Both ?Ring the Bell? and the infringing ?Sorry? feature breath-like sounds to complement the vocal riff.

I don’t mean to pile on Dienel here. That vocal riff does sound similar, and I can certainly understand why she would feel like this was unfair and potentially illegal. They apparently even got a musicologist to sign off on a claim that the works are the same. The filing does have one “out” in that it sometimes says that the riffs are “identical and/or strikingly similar.” So perhaps they can try to keep the case alive by arguing that even if Skrillex didn’t sample directly from the White Hinterland song, they used it as the basis of their recreation. That seems like a long shot, if the idea/expression dichotomy has any real weight, but when it comes to “strikingly similar” songs, copyright law sometimes goes… wacky.

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Comments on “Independent Musician Sues Justin Bieber & Skrillex For Copyright Infringement… Over A Sample They Didn't Use”

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kallethen says:

It's like Dark Helmet

And also, a previous producer for a different Bieber album was also in another musical group that was signed to a sister label with the label that put out the White Hinterlands album.

Tell me I’m not the only one who thought of the scene from Spaceballs where Dark Helmet tells Lone Starr that he’s his father’s brother’s nephew’s cousin’s former roommate.

6StringMercenary says:

In a post-“Blurred Lines” world where everybody thinks they know copyright laws or what should or shouldn’t happen, this case is getting a lot of press and it’s annoying for a few reasons.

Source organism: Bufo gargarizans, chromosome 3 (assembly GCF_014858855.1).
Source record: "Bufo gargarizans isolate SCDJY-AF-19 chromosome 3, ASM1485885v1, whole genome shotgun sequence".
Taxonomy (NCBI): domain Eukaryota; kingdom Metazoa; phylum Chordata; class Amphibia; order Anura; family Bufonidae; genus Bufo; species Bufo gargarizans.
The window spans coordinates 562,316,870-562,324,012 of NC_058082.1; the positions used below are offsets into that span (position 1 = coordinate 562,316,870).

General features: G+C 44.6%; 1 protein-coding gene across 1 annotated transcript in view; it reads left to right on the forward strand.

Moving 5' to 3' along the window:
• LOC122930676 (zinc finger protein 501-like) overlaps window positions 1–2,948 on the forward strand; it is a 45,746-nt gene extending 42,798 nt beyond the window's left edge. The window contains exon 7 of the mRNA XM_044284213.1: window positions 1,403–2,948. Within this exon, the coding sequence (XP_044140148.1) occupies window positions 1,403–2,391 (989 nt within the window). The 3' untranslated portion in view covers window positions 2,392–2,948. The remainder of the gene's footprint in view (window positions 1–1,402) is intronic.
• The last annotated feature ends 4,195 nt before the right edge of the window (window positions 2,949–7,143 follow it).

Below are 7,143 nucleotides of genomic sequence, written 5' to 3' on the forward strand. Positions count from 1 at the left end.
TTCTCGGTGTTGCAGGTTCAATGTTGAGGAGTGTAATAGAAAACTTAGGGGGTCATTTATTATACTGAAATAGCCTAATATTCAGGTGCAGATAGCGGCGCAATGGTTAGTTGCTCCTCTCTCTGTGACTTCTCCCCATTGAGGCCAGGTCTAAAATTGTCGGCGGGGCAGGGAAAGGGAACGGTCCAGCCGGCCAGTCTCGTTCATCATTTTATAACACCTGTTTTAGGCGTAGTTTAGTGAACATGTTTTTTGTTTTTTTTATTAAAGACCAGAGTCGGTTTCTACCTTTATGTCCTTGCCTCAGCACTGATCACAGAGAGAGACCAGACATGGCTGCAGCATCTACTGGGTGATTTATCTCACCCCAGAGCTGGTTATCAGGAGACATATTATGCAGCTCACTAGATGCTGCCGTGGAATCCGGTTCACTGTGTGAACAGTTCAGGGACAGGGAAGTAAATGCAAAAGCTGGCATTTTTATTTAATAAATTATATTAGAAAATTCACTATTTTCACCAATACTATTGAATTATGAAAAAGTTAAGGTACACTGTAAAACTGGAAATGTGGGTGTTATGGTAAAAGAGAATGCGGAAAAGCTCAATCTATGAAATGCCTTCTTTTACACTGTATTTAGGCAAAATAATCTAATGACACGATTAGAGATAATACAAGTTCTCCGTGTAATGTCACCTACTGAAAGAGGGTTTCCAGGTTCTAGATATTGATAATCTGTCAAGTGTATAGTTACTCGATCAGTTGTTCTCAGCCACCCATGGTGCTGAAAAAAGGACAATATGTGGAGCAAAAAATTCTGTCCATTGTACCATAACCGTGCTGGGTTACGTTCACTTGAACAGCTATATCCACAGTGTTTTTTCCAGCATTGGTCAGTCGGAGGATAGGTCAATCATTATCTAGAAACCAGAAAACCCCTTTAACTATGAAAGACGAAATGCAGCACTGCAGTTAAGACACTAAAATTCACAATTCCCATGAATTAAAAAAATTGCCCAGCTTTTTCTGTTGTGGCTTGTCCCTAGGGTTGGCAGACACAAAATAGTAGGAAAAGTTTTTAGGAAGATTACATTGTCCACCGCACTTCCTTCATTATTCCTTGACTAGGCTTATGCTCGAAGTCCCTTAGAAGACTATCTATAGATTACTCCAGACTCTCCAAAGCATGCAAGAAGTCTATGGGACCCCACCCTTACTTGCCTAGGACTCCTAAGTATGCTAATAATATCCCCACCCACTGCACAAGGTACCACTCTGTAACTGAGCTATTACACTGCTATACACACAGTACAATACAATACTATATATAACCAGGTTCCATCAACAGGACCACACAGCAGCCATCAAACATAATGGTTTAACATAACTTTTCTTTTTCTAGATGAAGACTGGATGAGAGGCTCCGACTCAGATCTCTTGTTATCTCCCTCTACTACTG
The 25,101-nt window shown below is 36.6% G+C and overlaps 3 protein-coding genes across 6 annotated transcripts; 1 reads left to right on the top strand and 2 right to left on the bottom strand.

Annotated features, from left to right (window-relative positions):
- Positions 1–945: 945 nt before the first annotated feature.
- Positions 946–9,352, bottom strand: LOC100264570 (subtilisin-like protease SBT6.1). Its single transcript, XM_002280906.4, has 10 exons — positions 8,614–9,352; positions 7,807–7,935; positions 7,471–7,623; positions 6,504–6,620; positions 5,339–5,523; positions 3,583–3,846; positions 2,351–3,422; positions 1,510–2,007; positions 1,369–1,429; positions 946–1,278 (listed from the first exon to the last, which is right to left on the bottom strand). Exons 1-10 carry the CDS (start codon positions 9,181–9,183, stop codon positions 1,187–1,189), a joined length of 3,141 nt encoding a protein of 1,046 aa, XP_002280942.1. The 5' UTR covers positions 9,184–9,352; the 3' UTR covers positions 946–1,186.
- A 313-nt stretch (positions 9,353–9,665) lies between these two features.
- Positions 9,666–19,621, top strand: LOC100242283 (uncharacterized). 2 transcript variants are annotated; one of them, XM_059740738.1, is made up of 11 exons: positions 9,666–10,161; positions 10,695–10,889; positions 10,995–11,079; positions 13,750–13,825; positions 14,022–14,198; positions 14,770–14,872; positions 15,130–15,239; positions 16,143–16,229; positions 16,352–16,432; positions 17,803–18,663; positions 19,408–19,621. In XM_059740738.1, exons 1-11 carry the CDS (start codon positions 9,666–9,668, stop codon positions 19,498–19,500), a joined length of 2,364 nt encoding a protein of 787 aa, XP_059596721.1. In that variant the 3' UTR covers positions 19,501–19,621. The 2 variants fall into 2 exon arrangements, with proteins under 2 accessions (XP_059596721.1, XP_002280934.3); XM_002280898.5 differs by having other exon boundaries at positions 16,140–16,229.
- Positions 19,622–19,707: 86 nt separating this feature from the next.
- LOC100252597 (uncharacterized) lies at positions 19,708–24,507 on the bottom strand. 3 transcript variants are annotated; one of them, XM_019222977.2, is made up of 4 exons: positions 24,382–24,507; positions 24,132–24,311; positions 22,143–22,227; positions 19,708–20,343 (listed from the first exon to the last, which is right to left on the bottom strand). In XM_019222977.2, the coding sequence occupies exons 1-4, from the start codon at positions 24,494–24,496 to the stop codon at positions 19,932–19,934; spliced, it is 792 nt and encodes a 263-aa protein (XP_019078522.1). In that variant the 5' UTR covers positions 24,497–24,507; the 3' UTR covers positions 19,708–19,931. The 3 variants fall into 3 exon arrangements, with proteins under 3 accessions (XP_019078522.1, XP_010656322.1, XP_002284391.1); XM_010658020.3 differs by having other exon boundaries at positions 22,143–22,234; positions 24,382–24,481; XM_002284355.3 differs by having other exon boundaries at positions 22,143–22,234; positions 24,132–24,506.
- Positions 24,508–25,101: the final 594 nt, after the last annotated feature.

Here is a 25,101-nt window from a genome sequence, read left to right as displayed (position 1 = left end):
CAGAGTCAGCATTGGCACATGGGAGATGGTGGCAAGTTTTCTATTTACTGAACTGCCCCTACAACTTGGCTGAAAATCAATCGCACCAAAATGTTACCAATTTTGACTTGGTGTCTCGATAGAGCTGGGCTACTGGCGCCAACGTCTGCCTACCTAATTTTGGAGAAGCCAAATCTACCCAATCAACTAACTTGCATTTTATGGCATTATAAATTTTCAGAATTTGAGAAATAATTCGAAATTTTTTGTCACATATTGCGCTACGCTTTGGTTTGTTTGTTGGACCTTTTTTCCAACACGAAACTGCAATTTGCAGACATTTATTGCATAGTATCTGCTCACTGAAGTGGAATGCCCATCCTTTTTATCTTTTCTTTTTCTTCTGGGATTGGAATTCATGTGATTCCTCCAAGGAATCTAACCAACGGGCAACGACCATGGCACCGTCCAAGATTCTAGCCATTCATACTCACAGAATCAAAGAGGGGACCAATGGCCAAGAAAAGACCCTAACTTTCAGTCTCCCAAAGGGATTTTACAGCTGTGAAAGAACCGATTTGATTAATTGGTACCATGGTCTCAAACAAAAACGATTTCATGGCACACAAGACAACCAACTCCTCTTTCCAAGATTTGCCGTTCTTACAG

One, it’s clearly not a sample of her voice. Not at all.

Two, the notes in the progression are not exactly the same.

Three, her “hook” stops after four notes, whereas the Skrillex one is actually followed by a descending “de-dee-da-da-da-dada” which shows the line, as he wrote it, is a larger entity than just the notes in the vocal progression.

If you need a really clear way to hear the difference, I slowed down both tracks in Ableton Live.

It’s a coincidence, and while I do want musicians to stand up for their rights, in this case, I smell a PR stunt moreso than a legitimate infringement case.

CharlieBrown says:

Re: Remember "Ice Ice Baby"?

“Ice Ice Baby” sampled “Under Pressure” by Queen and David Bowie, so much so that all the writing credits need to changed to include some of the members of Queen.

One thing I like to do is remix a song using the original and the sample so you’re listening to both. It is not a literal remix, more of a copy-and-paste in the right section to sound like it was always meant to be that way.

It turns out “Ice Ice Baby” does not actually sample “Under Pressue” but recrates the guitar notes and the little “clink clink” sound. They sound alike but when you try to mix them together they are definetly different. And the latter song definetly copied from the former, but not sample.

In a case like that, I do agree that paying royalties for “covering” the song plus adjusting the writing credits was the right way to go.

Anonymous Coward says:

The sorry version sounds better ,
its a similar riff,
but not identical .
Its not a sample from whites song.
There,s only a limited amount of notes and english words you can use in a song .
I don,t think one singer can claim legal ownership
of the words ooh oooh oooh in a song .
OF course who know what can happen in a court ,
but its not indentical to part whites song .